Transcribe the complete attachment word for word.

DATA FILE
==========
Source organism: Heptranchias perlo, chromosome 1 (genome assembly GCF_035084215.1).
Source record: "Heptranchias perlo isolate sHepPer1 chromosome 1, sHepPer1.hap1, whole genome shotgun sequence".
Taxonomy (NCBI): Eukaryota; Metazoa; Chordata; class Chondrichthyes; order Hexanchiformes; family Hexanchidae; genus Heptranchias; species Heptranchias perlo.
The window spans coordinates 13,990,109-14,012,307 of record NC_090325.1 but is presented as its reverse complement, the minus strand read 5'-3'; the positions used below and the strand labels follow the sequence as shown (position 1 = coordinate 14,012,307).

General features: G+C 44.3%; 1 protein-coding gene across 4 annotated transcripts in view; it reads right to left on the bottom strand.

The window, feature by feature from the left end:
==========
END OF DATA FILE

Source organism: Heptranchias perlo, chromosome 1 (genome assembly GCF_035084215.1).
Source record: "Heptranchias perlo isolate sHepPer1 chromosome 1, sHepPer1.hap1, whole genome shotgun sequence".
Taxonomy (NCBI): Eukaryota; Metazoa; Chordata; class Chondrichthyes; order Hexanchiformes; family Hexanchidae; genus Heptranchias; species Heptranchias perlo.
The window spans coordinates 13,990,109-14,012,307 of record NC_090325.1 but is presented as its reverse complement, the minus strand read 5'-3'; the positions used below and the strand labels follow the sequence as shown (position 1 = coordinate 14,012,307).

General features: G+C 44.3%; 1 protein-coding gene across 4 annotated transcripts in view; it reads right to left on the bottom strand.

The window, feature by feature from the left end: